A team of researchers in Ohio is currently attempting to develop a so-called wonder drug that tackles both Alzheimer’s and Type 2 diabetes.
These conditions are known for sharing two destructive proteins that play a key role in the conditions and their development.
Clinical research being carried out at the University of Akron has raised expectation that a cure for the conditions could kill both birds with one stone in the foreseeable future.
With federal funding to the order of £200,000, this critical study could have global implications.
The US National Science Foundation has backed the researchers to produce an antidote to these two conditions, and the potential of a cure is certainly an exciting prospect for medicine and public health across the planet.
Recent years have seen a diabetes epidemic across the Western world in particular, with excessive added sugar in process food considered a major factor in this worrying trend.
The Daily Health Bulletin reported in March, 2011 that 280 million people worldwide (approximately 6.5 per cent of the world’s population) is diabetic.
Just months later, a study in The Lancet demonstrated that the number of adults with Type 2 diabetes has more than doubled in the last thirty years, soaring to almost 10 per cent of the world population.
And the burden on the National Health Service is also extremely well documented.
Official figures indicate that diabetes costs the NHS £1 million every hour. This amounts to a figure of over £8 billion per annum.
However, scientists working on the drug have noted that the majority of Alzheimer’s patients possess either Type II diabetes, or else are glucose intolerant.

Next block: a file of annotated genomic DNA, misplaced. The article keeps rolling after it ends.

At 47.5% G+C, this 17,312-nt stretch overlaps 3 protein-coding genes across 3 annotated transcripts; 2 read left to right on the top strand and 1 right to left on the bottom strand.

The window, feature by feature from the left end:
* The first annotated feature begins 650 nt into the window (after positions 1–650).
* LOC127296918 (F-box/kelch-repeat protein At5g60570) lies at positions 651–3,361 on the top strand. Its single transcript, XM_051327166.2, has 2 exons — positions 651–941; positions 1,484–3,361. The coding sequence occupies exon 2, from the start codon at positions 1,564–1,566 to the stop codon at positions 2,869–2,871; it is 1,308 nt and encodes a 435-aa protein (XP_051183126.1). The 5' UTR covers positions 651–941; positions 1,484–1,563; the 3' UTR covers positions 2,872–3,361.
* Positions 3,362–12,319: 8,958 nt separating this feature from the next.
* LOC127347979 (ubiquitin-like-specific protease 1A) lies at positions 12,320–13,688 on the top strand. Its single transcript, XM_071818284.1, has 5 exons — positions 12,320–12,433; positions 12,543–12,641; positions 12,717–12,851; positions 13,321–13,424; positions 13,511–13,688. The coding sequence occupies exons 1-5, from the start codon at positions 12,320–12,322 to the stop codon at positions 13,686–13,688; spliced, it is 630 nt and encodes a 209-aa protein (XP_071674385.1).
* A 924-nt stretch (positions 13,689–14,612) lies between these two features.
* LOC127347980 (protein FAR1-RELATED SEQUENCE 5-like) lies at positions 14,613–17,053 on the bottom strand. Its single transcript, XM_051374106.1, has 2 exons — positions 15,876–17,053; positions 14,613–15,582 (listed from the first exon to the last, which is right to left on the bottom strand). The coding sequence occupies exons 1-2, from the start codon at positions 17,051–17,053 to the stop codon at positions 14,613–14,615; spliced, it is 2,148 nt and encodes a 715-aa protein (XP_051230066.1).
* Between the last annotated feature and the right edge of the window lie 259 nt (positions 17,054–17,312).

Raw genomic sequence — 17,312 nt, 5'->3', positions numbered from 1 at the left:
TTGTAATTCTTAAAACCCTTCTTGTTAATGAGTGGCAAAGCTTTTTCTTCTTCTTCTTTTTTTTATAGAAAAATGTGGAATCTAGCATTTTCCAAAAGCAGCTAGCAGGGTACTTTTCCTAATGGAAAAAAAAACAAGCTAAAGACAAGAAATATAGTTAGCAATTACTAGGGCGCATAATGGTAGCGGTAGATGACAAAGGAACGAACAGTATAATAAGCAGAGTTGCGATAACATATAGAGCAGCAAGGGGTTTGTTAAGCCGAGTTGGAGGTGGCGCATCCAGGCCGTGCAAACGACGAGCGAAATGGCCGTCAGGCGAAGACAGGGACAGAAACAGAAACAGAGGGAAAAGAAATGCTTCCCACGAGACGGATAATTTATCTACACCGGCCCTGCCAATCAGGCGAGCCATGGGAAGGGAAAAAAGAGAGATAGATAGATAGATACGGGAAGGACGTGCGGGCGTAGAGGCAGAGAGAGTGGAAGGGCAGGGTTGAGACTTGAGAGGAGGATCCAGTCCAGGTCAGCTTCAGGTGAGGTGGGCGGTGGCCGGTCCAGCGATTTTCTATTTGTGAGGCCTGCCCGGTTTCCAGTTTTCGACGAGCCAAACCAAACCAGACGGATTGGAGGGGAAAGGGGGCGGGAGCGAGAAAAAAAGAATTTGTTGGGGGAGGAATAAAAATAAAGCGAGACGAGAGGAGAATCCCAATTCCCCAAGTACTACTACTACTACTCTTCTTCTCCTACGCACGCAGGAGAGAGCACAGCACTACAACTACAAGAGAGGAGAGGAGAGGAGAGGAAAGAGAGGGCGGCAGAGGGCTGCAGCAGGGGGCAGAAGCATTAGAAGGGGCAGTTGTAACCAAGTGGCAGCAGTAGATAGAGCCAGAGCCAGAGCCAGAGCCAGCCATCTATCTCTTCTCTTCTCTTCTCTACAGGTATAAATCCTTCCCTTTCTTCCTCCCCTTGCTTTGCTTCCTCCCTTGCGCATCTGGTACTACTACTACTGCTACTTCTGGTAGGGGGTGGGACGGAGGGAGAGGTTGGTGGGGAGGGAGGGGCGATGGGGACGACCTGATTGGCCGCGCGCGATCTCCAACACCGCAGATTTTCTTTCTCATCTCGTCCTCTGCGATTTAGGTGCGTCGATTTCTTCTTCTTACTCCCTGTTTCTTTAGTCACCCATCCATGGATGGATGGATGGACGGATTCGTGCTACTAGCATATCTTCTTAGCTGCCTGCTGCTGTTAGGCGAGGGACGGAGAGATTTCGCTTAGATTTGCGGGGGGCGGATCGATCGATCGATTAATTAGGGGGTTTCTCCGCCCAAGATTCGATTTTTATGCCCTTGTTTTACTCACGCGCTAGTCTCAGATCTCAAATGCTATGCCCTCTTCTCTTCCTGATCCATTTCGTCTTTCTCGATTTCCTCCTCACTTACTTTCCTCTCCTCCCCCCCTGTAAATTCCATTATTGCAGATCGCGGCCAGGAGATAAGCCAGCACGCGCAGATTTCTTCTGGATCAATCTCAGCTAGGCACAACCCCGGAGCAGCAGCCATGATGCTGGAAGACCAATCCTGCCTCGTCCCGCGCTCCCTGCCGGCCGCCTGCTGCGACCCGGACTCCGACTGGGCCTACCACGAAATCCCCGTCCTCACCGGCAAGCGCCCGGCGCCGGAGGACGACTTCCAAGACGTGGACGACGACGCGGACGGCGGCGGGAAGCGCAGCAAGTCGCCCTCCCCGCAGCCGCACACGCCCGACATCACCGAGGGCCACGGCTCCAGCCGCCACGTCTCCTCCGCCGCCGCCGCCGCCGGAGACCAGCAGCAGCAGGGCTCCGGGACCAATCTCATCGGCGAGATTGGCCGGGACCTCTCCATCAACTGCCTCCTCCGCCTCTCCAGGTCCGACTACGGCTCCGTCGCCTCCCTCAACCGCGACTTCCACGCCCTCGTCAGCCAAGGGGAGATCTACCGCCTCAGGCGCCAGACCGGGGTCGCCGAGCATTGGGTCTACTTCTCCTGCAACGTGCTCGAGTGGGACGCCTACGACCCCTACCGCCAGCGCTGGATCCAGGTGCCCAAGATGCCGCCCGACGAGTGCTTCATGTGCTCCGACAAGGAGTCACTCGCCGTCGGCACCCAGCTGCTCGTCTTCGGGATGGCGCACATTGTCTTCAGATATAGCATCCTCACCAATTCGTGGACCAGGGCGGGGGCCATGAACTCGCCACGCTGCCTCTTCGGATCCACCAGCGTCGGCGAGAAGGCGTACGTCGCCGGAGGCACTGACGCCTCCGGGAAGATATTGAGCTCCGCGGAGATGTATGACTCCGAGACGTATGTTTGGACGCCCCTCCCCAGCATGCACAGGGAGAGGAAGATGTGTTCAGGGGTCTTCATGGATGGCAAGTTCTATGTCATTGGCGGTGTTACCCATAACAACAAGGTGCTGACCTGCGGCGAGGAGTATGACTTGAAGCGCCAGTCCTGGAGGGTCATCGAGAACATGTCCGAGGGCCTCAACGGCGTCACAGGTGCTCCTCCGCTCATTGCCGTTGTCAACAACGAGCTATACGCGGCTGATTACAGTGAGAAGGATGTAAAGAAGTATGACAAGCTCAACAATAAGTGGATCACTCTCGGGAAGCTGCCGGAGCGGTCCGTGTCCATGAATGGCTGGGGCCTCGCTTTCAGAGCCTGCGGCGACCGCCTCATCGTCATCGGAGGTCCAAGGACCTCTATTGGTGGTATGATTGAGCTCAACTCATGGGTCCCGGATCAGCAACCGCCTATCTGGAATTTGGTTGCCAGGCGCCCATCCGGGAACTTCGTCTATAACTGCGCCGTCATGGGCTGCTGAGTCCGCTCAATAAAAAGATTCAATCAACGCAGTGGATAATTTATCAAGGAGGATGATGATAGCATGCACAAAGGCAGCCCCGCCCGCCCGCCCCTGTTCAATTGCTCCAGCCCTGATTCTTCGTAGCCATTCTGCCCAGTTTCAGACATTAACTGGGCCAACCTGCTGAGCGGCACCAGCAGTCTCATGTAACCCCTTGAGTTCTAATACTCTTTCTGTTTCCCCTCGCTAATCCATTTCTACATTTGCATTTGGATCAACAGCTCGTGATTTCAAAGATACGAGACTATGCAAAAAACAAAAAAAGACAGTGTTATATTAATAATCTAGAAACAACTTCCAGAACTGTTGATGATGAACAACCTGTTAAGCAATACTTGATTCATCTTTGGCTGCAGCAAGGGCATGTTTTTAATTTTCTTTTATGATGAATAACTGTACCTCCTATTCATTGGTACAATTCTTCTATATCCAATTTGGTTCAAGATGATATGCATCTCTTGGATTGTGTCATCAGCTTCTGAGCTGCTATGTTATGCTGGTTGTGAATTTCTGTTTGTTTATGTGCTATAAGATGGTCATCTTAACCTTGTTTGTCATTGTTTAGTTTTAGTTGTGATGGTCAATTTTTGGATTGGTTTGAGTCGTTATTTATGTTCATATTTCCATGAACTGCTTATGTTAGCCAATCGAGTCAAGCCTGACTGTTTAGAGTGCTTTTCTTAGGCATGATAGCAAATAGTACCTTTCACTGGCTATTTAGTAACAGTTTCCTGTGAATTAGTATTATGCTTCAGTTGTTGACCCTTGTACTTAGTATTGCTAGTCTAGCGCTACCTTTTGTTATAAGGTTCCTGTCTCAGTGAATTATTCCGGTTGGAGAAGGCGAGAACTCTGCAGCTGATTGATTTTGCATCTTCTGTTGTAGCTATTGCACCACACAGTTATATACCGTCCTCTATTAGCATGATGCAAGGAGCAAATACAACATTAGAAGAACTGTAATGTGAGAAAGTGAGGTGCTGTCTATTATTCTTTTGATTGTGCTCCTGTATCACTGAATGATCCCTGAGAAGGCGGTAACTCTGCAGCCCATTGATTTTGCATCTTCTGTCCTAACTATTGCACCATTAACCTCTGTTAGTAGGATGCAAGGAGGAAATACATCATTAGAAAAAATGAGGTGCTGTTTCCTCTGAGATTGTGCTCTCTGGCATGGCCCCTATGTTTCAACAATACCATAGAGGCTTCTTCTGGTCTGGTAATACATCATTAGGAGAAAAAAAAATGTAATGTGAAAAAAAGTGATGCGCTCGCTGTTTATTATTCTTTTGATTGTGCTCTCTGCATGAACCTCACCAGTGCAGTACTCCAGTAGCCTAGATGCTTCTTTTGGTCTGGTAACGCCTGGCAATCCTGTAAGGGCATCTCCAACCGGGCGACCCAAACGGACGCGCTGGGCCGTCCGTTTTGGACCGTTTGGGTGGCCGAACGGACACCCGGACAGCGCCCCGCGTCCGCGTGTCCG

Studies have indicated that diabetes sufferers aged 60 and over are twice as likely to develop Alzheimer’s as normally adjusted individuals.
And it is believed that a chemical interaction between two destructive proteins present in both conditions plays a key role in their development, leading researchers to assert that treating them simultaneously should be feasible.
The search for one of medicine’s most valuable secrets is being led by American scientist Dr Jie Zheng.
The experienced expert in chemical and biochemical engineering believes that it will indeed be possible to treat both conditions with a solitary tablet, and that this drug could emerge by 2025.
Both Alzheimer’s and Type 2 diabetes are caused by peptide aggregates, and feature extremely similar biological and structural functions.
An abnormal accumulation of Abeta peptides is linked to Alzheimer’s, while an abnormal accumulation of human islet amyloid polypeptide or hIAPP is linked to Type 2 diabetes.
The research is particularly building on previous studies that have suggested that animals fed a diet which would leave them vulnerable to diabetes can result in their brains being crippled with insoluble protein plaques; one of the features of Alzheimer’s.